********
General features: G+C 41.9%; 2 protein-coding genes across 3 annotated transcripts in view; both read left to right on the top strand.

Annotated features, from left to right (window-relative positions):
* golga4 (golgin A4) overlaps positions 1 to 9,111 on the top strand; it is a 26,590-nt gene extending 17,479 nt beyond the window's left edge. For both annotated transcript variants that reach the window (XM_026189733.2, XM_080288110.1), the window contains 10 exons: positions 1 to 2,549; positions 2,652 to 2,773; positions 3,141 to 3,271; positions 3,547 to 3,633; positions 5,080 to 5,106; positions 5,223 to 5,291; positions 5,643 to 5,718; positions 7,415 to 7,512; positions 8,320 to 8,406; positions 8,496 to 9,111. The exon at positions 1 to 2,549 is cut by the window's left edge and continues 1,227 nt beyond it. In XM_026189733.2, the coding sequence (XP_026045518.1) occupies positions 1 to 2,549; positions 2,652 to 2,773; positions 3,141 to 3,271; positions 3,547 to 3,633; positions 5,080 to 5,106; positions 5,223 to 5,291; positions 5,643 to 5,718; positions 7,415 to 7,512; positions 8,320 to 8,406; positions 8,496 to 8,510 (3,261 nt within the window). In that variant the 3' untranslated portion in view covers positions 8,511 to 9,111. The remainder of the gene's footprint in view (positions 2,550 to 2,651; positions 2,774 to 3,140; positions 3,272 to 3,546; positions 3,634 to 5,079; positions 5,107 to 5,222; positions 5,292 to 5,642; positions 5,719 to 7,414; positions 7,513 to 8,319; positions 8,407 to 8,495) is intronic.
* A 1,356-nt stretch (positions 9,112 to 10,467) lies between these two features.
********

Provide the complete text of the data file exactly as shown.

General features: G+C 41.9%; 2 protein-coding genes across 3 annotated transcripts in view; both read left to right on the top strand.

Annotated features, from left to right (window-relative positions):
* golga4 (golgin A4) overlaps positions 1 to 9,111 on the top strand; it is a 26,590-nt gene extending 17,479 nt beyond the window's left edge. For both annotated transcript variants that reach the window (XM_026189733.2, XM_080288110.1), the window contains 10 exons: positions 1 to 2,549; positions 2,652 to 2,773; positions 3,141 to 3,271; positions 3,547 to 3,633; positions 5,080 to 5,106; positions 5,223 to 5,291; positions 5,643 to 5,718; positions 7,415 to 7,512; positions 8,320 to 8,406; positions 8,496 to 9,111. The exon at positions 1 to 2,549 is cut by the window's left edge and continues 1,227 nt beyond it. In XM_026189733.2, the coding sequence (XP_026045518.1) occupies positions 1 to 2,549; positions 2,652 to 2,773; positions 3,141 to 3,271; positions 3,547 to 3,633; positions 5,080 to 5,106; positions 5,223 to 5,291; positions 5,643 to 5,718; positions 7,415 to 7,512; positions 8,320 to 8,406; positions 8,496 to 8,510 (3,261 nt within the window). In that variant the 3' untranslated portion in view covers positions 8,511 to 9,111. The remainder of the gene's footprint in view (positions 2,550 to 2,651; positions 2,774 to 3,140; positions 3,272 to 3,546; positions 3,634 to 5,079; positions 5,107 to 5,222; positions 5,292 to 5,642; positions 5,719 to 7,414; positions 7,513 to 8,319; positions 8,407 to 8,495) is intronic.
* A 1,356-nt stretch (positions 9,112 to 10,467) lies between these two features.